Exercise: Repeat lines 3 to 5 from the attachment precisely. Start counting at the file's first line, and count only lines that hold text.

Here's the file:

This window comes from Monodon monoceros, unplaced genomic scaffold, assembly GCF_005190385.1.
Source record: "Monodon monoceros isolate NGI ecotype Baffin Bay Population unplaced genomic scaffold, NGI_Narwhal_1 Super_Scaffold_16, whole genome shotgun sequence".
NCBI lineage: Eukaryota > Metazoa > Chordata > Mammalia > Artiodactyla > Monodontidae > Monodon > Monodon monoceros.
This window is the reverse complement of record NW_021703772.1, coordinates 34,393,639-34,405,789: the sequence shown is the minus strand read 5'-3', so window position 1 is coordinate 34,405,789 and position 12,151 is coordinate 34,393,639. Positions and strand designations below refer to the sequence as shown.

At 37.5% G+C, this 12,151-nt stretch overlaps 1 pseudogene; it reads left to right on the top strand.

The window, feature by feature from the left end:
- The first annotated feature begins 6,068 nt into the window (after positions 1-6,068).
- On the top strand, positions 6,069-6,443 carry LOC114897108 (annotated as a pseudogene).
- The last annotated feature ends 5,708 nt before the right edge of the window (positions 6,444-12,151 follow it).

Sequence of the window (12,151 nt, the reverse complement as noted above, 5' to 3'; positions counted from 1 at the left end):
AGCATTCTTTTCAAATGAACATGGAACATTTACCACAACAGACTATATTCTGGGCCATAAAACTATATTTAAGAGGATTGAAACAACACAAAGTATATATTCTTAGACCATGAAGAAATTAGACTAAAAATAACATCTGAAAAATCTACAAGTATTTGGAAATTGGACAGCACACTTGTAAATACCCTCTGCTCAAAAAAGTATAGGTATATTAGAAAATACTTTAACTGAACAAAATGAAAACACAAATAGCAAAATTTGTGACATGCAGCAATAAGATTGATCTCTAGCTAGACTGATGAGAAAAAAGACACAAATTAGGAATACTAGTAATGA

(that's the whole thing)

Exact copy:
NCBI lineage: Eukaryota > Metazoa > Chordata > Mammalia > Artiodactyla > Monodontidae > Monodon > Monodon monoceros.
This window is the reverse complement of record NW_021703772.1, coordinates 34,393,639-34,405,789: the sequence shown is the minus strand read 5'-3', so window position 1 is coordinate 34,405,789 and position 12,151 is coordinate 34,393,639. Positions and strand designations below refer to the sequence as shown.

At 37.5% G+C, this 12,151-nt stretch overlaps 1 pseudogene; it reads left to right on the top strand.